A CHILEAN photographer has spent two weeks in Andalucia documenting hundreds of cave dwellers and their fascinating homes.
As part of her project, Tamara Merino photographed cave homes and their residents in Gaudix and Sacromonte in Granada.
“The most important thing was not to have any preconceptions,” she told The National Geographic magazine.
“I like to sit with people and hear their stories. I share my life with them as well.”
Gaudix is home to around 2,000 underground houses, where residents still live an agricultural life similar to that of 500 years ago.
“They still live with the animals inside the caves,” added Merino.
Tocuato Lopez and his family have lived in the Guadix caves for four generations. They offer shelter from the unbearable summer heat while ‘providing a sense of deep-rooted community’.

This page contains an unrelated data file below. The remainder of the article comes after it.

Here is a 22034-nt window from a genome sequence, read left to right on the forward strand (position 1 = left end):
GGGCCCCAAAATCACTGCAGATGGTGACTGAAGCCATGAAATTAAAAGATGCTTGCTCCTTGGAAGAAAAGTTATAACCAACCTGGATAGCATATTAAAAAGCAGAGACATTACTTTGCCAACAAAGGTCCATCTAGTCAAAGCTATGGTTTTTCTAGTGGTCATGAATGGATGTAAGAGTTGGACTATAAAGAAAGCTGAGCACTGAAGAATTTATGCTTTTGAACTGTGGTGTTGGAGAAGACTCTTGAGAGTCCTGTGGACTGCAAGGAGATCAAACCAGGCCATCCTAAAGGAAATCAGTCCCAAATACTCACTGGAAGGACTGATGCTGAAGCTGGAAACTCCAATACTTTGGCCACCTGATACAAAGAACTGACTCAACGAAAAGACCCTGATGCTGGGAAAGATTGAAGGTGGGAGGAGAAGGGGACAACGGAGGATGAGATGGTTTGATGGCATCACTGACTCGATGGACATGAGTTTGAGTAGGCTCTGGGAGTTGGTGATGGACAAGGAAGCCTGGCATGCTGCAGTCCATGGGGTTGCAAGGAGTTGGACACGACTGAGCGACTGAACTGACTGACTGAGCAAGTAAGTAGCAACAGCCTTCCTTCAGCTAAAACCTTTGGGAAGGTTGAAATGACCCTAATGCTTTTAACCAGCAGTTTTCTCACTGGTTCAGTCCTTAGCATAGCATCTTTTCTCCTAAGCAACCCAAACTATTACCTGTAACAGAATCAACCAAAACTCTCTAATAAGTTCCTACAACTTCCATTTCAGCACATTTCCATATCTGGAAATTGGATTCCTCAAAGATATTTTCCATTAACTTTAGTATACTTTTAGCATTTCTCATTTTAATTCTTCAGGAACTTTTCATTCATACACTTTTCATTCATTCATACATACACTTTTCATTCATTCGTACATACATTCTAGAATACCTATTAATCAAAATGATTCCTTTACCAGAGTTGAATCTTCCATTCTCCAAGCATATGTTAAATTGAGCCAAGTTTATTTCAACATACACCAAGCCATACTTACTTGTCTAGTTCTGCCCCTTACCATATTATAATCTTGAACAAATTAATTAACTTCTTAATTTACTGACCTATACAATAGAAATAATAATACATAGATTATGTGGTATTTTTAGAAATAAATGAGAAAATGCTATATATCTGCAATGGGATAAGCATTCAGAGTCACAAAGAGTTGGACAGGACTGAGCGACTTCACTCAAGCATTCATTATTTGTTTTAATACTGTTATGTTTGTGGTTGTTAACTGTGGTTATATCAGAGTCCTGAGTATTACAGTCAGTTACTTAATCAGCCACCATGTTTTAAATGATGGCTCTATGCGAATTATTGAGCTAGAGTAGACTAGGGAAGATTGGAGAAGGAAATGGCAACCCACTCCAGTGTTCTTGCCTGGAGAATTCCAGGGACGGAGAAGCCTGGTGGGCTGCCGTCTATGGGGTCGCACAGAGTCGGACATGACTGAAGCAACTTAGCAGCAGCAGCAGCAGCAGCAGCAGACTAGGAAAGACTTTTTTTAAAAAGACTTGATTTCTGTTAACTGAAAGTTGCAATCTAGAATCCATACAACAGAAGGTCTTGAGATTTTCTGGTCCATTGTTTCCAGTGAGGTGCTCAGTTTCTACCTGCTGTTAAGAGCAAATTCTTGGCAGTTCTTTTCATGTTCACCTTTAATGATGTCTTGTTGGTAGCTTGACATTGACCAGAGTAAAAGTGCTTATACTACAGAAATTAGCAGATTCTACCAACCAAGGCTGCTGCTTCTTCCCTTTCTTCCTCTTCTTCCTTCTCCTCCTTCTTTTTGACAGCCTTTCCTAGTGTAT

“I’m very proud of being from the cave and still living in the cave,” he said, “I will die in the cave.”
Sacromonte, which sits across from the iconic Alhambra in Granada, is mainly occupied by illegal squatters.
Meanwhile, the lower portion is mostly home to legal residents drawn to cave life for environmental and cultural reasons.
Many members of the community, like Henrique Amaya, continue to live in the caves as a way to honour their Romani culture.
“I was born inside a cave with the animals and the beasts,” Amaya, whose family has lived in the Sacromonte caves for six generations, told photographer Merino.
His ancestors were the originators of the Zambra flamenco, first performed in the caves more than 500 years ago.